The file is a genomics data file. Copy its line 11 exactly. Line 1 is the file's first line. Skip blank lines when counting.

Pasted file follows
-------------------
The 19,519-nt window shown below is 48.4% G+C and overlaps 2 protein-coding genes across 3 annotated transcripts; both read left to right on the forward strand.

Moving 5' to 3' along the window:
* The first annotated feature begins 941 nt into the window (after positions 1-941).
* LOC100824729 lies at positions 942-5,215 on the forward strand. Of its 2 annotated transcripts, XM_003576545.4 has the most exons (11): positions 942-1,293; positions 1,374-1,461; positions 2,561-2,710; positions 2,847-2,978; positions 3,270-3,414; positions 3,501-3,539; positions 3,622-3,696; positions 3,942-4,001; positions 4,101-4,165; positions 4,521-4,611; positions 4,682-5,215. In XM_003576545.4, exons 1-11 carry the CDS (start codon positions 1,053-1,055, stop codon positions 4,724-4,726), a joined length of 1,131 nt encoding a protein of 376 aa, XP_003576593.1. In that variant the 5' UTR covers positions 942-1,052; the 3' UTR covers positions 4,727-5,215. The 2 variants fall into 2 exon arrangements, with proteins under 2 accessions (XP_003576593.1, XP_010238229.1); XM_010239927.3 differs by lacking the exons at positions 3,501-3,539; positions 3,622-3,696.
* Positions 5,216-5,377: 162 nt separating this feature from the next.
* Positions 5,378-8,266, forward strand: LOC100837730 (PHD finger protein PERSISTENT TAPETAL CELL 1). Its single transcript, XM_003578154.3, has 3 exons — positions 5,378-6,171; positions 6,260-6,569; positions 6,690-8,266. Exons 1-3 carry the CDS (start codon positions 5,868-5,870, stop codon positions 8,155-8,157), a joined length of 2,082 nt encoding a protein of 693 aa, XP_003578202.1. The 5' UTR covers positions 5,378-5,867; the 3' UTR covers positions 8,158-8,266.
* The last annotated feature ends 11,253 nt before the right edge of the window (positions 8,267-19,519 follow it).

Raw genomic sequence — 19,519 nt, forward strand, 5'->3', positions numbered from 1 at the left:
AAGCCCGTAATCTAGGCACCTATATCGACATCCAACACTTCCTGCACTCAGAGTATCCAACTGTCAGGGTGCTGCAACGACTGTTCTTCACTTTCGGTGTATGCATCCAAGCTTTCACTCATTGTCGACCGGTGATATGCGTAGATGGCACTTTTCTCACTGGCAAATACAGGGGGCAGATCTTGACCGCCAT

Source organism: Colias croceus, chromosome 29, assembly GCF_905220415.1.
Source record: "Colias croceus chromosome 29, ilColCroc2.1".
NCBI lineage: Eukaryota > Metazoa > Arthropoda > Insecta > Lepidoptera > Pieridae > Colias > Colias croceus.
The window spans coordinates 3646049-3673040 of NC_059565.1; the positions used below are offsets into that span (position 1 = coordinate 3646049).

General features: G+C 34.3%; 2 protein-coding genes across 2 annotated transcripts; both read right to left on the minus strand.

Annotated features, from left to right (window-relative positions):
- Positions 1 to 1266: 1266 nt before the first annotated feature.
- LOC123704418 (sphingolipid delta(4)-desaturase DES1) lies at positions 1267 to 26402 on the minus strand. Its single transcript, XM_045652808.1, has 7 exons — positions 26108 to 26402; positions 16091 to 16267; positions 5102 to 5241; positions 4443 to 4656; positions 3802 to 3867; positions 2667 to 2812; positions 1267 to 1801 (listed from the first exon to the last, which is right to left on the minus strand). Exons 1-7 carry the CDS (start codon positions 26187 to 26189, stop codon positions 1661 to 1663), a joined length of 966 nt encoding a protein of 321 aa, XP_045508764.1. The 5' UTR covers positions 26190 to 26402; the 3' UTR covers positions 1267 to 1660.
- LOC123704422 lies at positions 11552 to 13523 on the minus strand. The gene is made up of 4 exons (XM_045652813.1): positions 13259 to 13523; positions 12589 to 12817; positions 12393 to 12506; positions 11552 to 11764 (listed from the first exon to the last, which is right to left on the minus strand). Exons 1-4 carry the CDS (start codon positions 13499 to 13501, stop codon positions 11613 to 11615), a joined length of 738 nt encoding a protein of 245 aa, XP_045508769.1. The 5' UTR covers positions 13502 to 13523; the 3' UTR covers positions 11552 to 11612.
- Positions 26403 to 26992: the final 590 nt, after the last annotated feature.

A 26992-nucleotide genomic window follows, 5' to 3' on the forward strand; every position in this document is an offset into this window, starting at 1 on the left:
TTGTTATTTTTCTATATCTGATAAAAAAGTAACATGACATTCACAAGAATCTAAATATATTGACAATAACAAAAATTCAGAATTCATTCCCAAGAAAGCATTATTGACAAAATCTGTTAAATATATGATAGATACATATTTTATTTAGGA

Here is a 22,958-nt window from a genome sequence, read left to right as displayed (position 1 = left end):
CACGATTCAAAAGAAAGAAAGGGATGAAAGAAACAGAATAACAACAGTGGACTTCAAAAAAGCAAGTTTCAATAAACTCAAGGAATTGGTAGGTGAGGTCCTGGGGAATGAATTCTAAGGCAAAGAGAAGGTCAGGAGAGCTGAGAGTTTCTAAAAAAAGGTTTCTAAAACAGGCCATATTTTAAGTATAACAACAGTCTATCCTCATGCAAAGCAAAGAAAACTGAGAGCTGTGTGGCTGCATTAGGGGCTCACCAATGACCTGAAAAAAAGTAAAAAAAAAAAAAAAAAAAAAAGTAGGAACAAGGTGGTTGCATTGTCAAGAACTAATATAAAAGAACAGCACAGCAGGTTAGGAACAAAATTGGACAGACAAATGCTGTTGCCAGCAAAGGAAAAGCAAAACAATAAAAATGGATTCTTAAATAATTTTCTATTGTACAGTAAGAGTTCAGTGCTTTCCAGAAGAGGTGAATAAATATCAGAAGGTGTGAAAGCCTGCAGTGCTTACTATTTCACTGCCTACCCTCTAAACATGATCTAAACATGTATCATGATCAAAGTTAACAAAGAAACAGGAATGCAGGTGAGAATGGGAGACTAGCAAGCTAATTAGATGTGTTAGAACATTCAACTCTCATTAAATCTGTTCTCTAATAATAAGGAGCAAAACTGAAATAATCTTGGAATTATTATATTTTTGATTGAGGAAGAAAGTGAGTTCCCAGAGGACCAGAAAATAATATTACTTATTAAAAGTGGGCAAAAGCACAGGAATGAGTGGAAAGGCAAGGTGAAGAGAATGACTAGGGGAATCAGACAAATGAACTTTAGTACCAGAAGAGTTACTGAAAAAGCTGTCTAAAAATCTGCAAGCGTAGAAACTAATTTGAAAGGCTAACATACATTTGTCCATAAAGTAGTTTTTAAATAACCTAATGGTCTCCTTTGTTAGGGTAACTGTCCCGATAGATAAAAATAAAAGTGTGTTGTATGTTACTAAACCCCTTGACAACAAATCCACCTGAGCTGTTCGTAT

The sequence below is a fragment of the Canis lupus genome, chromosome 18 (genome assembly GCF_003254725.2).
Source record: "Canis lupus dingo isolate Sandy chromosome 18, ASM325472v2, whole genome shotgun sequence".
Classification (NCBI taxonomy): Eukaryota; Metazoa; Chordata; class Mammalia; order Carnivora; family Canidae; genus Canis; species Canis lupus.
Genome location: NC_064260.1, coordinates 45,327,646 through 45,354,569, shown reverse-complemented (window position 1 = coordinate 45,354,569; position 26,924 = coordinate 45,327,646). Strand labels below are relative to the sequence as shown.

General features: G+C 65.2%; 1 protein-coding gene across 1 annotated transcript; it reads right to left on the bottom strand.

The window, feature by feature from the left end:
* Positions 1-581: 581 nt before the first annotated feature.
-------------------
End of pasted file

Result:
Source record: "Colias croceus chromosome 29, ilColCroc2.1".